Tuesday, June 2, 2009

What we did, part II - RPOS572 Spring 2009

RPOS 572: Rockefeller College Microfinance Initiative
What we did and why we did it

The Rockefeller College Microfinance Initiative began as an idea generated from the Spring 2009 Foreign Economic Policy class. The challenges of development and the hardships of global poverty inspired a drive to get involved as a unit, as well as on behalf of the College. While noting its shortcomings, the class elected to get involved in microfinance and the decision was made to use Kiva.org as the institution through which the investment would be made. The microfinance or micro loan model of aid has a much different structure to foster a higher standard of living for individuals living in poverty. These programs provide money, but in the form of loans rather than goods or services. These loans are given to entrepreneurs that can use the money to invest in their own production capacity. They invest in projects ranging from business investment for expansion, agricultural production, or whatever project that will generate income so that the loan can be repaid and passed on to the next project. Thus, Kiva was a good fit for our initiative. One of the best traits of microfinance projects is that the individuals involved are in charge of their own destiny. They are taking on risk, just the same as the donor is taking a risk of not having their loan repaid. There are also added benefits of bypassing many government agencies that could potentially divert funds, or cherry pick development projects in their countries. By utilizing KIVA, we have the ability to pick our own partners and projects in order to ensure that our funds are well managed, put in the hands of individuals that want to enhance their lives, and produce results that can be passed on to the next generation.

The initiative was also introduced simultaneously to the Political Science and Public Administration departments, both of which were glad to get involved. Professor Holly Jarman enlisted the help of her colleagues and with the help of class members pitched the idea to a class in Public Administration that, after assurance that future years would also donate and raise funds also joined the effort. Thus began the endeavor to enlist donations. With a goal of $300, emails were sent to professors, and some face-to-face groundwork was carried out in getting staff on board with the idea. At this point, we had done what could be considered the easy part of the ordeal. We still needed to decide which partner organizations, what types of projects we would consider donating to and how much to give to each. The class then dedicated time to ironing out the details of unwanted traits of partner organizations, and key things we wanted to pay special attention to. We concluded that each member of the class would take a subregion, as divided by the Kiva’s website. We did not want to invest in organizations that required their loan beneficiaries to partake in religious activities as a stipulation, and we did not want organizations whose values undermined the basic values of projects like this. The class decided that preferable were organizations with similar core values to the University at Albany, ones that had lengthier track records on Kiva, had high repayment rates, low comparative interest rates and did not engage in external activity antithetical to the aforementioned core values. Finally, the class wanted to invest in a variety of organizations so that by the time the next generation of students would be working on Kiva, they might be able to see some of the returns.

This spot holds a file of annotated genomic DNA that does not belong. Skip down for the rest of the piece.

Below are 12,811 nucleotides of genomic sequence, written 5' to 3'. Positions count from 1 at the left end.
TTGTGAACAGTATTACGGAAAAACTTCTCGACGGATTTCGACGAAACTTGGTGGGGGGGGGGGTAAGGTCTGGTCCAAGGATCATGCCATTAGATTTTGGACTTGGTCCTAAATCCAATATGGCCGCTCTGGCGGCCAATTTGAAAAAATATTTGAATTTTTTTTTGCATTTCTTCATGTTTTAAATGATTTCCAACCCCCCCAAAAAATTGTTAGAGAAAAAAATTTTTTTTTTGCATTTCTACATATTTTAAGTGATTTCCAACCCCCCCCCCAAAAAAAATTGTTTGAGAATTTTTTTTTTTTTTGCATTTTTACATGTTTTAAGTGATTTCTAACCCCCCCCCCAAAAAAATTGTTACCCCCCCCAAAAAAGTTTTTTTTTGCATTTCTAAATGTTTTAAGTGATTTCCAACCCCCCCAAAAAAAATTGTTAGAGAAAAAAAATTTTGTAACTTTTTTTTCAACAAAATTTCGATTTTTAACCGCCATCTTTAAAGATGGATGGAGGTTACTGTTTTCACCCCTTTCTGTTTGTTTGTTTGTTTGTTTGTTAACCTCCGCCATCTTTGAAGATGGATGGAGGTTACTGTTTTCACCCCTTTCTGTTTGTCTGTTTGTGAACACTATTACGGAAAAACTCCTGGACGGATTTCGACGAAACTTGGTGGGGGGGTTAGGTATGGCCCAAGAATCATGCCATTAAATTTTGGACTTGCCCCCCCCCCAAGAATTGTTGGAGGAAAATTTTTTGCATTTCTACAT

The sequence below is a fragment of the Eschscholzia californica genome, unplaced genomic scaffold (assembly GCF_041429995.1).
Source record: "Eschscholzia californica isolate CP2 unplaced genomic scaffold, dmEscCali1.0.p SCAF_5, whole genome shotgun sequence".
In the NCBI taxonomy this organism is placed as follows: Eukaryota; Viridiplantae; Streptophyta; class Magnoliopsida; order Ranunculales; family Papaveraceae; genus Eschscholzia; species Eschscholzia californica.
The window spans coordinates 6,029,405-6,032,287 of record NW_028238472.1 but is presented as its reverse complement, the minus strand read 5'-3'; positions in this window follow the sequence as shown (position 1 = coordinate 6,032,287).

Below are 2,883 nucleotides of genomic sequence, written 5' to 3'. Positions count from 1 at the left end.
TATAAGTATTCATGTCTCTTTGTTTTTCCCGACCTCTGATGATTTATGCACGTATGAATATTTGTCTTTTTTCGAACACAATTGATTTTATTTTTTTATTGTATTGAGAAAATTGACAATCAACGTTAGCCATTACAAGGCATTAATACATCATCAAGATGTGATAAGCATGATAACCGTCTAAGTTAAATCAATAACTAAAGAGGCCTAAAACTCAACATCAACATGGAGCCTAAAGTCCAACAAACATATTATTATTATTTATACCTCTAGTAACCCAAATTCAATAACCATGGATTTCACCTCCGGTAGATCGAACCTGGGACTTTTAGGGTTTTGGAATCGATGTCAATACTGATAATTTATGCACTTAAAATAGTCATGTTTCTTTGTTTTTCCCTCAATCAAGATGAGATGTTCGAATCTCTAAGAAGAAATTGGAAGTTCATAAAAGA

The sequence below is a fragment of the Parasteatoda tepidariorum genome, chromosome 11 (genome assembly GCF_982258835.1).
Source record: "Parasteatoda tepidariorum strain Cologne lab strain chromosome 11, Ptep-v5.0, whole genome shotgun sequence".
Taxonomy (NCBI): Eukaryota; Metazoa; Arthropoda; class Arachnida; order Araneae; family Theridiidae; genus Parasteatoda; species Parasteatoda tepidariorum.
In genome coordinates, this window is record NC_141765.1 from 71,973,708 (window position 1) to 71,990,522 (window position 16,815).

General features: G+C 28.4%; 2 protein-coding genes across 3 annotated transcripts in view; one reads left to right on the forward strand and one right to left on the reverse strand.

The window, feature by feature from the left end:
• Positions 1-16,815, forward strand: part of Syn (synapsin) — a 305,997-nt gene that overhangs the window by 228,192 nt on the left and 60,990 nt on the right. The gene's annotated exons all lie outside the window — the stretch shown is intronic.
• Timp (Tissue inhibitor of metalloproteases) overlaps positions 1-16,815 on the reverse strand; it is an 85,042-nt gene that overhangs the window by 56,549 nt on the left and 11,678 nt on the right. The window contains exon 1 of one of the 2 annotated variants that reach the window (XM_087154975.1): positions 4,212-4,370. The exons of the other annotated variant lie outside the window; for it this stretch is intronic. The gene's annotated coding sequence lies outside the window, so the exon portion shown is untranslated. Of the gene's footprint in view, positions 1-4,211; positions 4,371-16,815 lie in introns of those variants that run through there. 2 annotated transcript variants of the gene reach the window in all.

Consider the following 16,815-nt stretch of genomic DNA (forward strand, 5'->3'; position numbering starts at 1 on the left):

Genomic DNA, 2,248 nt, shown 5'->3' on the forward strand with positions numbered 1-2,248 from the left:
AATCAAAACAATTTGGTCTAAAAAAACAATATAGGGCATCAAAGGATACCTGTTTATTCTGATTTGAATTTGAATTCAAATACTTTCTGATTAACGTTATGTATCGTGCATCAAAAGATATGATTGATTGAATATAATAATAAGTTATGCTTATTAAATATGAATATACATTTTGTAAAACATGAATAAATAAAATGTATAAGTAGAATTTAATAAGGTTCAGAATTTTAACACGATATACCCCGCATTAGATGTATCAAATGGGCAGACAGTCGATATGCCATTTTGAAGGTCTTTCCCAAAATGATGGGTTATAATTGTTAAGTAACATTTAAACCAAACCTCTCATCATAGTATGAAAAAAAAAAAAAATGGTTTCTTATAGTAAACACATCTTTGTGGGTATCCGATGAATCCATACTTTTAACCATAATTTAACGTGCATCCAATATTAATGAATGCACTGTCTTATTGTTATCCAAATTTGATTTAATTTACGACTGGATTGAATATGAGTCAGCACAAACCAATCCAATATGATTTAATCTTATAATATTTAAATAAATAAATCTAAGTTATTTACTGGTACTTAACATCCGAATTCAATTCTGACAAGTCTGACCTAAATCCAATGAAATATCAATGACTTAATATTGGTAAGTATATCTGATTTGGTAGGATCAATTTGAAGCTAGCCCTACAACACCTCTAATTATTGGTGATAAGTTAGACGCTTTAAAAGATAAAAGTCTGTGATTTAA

Next, the class narrowed down their results by region. This was extremely challenging because Kiva relies upon its partner organizations to report local indicators. This naturally compromised the reliability of the figures. Regionally, Eastern Europe had a scant listing of organizations. Asia had the most successful organizations by rate of repayment (90% and above), whereas the other regions hovered within the 80% range. Our meeting revealed that narrowing down a top 5 set of organizations was difficult because in some instances, we wanted to give a chance to pilot organizations but were fearful of our donors feeling insecure in such an investment. In other instances, we liked the established organizations but an examination of their websites revealed an overly capitalist project (i.e. long polished wooden board room tables with businessmen in interviews that consistently mentioned how “profitable” they were, which cast a slightly negative feeling. To our surprise, our initial concern that women would not be represented was completely countered by the fact that almost all the organizations made above 50% of their loans to women. During two hours of discussion, the class decided to narrow their short list of 5 to an even shorter list of 3 by region. We posted these to our class website, and joined the Kiva Group Membership Dr. Jarman had created on the Kiva website. On the last day of class, we were informed that the Initiative had raised $800 dollars. Having exceeded our goal, the money was split between the political science and public administration classes to be donated accordingly. In the coming years it is our hope that students will engage as thoroughly and unreservedly by gathering donations and actively carrying on this project. It is our hope that by encouraging an entrepreneurial spirit, and raising the standard of living directly for individuals that have the drive and ambition to engage in development in some of the least developed countries, that in some way we are helping them transition to a modern economy one business at a time. This initiative is an embodiment of the world within reach.

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